An intriguing read that will encourage children to question simplistic historical narratives.

PEARL HARBOR

From the History Smashers series , Vol. 3

History is rarely clean cut.

The third book in the History Smashers series offers readers more truths about an important event in history, weeding out tall tales they may inadvertently have absorbed through popular culture. In this installment, Messner challenges the belief that the attack on Pearl Harbor came out of nowhere. The author describes how Japan opened up to the outside world following an 1853 confrontation with Commodore Perry of the U.S. Navy, eventually militarizing and searching for foreign conquests. Next, she shows how, after years of colonialism, the U.S. had become largely isolationist, wary of entanglement in foreign countries and conflicts. Then, the background to the Second World War on both the European and Asian fronts is set, and the story of the attack on Pearl Harbor unfolds, shown to have occurred after a series of miscommunications and mistaken assumptions. The subsequent imprisonment of Japanese Americans is addressed, highlighting injustices perpetrated because of racism and fear. Presenting history through a blend of engaging narrative, graphics, black-and-white illustrations, and photos, Messner explains complex issues in a way that is accessible to young readers. Occasional text boxes provide helpful background information, such as about the history of Hawaii. Wartime contributions by African Americans, Native Americans, and Japanese Americans are described.

An intriguing read that will encourage children to question simplistic historical narratives. (timeline, author’s note, bibliography, image credits, index) (Nonfiction. 8-12)

Pub Date: Jan. 5, 2021

ISBN: 978-0-593-12037-8

Page Count: 224

Publisher: Random House

Review Posted Online: Aug. 28, 2020

Kirkus Reviews Issue: Sept. 15, 2020

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The car gets shortchanged, but comparing the divergent career paths of its (putative) two riders may give readers food for...

TWO MEN AND A CAR

FRANKLIN ROOSEVELT, AL CAPONE, AND A CADILLAC V-8

A custom-built, bulletproof limo links two historical figures who were pre-eminent in more or less different spheres.

Garland admits that a claim that FDR was driven to Congress to deliver his “Day of Infamy” speech in a car that once belonged to Capone rests on shaky evidence. He nonetheless uses the anecdote as a launchpad for twin portraits of contemporaries who occupy unique niches in this country’s history but had little in common. Both were smart, ambitious New Yorkers and were young when their fathers died, but they definitely “headed in opposite directions.” As he fills his biographical sketches with standard-issue facts and has disappointingly little to say about the car itself (which was commissioned by Capone in 1928 and still survives), this outing seems largely intended to be a vehicle for the dark, heavy illustrations. These are done in muted hues with densely scratched surfaces and angled so that the two men, the period backgrounds against which they are posed, and the car have monumental looks. It’s a reach to bill this, as the author does, a “story about America,” but it does at least offer a study in contrasts featuring two of America’s most renowned citizens. Most of the human figures are white in the art, but some group scenes include a few with darker skin.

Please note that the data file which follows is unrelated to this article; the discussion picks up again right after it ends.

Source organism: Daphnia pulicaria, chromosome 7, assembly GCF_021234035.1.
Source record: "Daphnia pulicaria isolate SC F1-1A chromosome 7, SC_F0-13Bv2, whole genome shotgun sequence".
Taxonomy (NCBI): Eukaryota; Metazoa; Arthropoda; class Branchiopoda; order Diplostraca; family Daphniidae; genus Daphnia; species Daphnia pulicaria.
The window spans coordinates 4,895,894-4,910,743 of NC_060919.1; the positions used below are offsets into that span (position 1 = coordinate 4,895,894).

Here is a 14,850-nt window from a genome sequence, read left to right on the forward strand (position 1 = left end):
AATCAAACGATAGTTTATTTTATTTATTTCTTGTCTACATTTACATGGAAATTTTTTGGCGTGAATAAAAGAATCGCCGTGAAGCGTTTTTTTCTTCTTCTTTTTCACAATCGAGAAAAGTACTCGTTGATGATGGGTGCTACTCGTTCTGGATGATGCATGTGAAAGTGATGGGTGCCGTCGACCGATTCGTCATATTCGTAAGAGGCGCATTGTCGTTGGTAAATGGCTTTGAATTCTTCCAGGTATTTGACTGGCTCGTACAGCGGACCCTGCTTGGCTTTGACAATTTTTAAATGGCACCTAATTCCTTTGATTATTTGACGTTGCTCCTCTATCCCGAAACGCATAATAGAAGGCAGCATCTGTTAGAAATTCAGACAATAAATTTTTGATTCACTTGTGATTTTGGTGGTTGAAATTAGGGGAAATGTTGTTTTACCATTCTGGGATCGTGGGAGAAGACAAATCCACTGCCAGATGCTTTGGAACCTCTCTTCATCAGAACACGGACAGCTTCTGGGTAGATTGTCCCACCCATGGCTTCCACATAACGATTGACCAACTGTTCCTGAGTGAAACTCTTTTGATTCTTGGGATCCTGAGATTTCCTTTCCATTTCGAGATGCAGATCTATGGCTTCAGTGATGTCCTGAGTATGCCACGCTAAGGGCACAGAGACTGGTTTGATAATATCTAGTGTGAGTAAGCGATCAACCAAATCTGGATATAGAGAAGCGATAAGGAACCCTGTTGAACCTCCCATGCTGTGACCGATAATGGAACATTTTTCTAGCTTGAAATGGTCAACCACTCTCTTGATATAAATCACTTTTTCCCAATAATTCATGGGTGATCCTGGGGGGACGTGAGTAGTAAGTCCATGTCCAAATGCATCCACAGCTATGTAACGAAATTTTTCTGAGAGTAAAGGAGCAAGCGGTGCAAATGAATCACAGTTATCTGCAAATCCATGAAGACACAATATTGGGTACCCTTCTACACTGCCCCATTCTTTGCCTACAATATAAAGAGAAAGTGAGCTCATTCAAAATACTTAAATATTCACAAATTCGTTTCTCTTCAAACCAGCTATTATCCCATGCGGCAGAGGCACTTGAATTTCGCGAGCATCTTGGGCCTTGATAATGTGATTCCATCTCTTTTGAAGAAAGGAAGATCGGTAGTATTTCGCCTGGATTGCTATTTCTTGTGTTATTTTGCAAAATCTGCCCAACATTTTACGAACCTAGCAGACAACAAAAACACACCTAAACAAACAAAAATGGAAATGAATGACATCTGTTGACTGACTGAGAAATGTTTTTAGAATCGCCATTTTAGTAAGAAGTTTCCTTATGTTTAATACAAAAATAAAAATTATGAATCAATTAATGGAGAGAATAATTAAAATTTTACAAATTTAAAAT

The car gets shortchanged, but comparing the divergent career paths of its (putative) two riders may give readers food for thought. (timeline, bibliography) (Picture book/biography. 10-12)

Pub Date: March 12, 2019

ISBN: 978-0-88448-620-6

Page Count: 64

Publisher: Tilbury House

Review Posted Online: Jan. 15, 2019

Kirkus Reviews Issue: Feb. 1, 2019

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A valuable introduction to a vanished North American people, told with nuance, engagement, and rue.

TUNIIT

MYSTERIOUS FOLK OF THE ARCTIC

Before the Inuit came to the Arctic, there were the Tuniit.

The Qitsualik-Tinsleys offer readers an introduction to this prehistoric people, twining scientific findings with Inuit legend and even Inuktitut grammar to provide a window on the early Arctic. Without going into anthropological specifics, the husband-and-wife team, who include Inuit, Cree, and Mohawk in their combined heritage, introduce the notion that the Tuniit may not have been human before going on to say that they lived in settlements, originated the intricate stone cairns known as inuksuit, and were short, strong, and shy. They introduce snippets of traditional lore that claim supernatural powers for the Tuniit and that build a strong case for the eventual assimilation of the Tuniit by the encroaching Inuit. Anthropological discoveries validate the existence of the Tuniit and their disappearance as a distinct culture and genotype. Bigham contributes moody oil paintings and ink drawings; shifts in typeface seem to indicate corresponding shifts in mode that highlight the persistence of the Tuniit in Inuit legend, though this is not consistent. The authors clearly wrestle with the understanding that Inuit ancestors displaced an earlier indigenous people, introducing real poignancy to their exhortation that their readers respect the Tuniit by remembering them: "We remember a fate that no culture should have to endure."

A valuable introduction to a vanished North American people, told with nuance, engagement, and rue. (Nonfiction. 8-12)

Pub Date: May 1, 2015

ISBN: 978-1-927095-76-8

Page Count: 60

Publisher: Inhabit Media

Review Posted Online: April 1, 2015

Kirkus Reviews Issue: April 15, 2015

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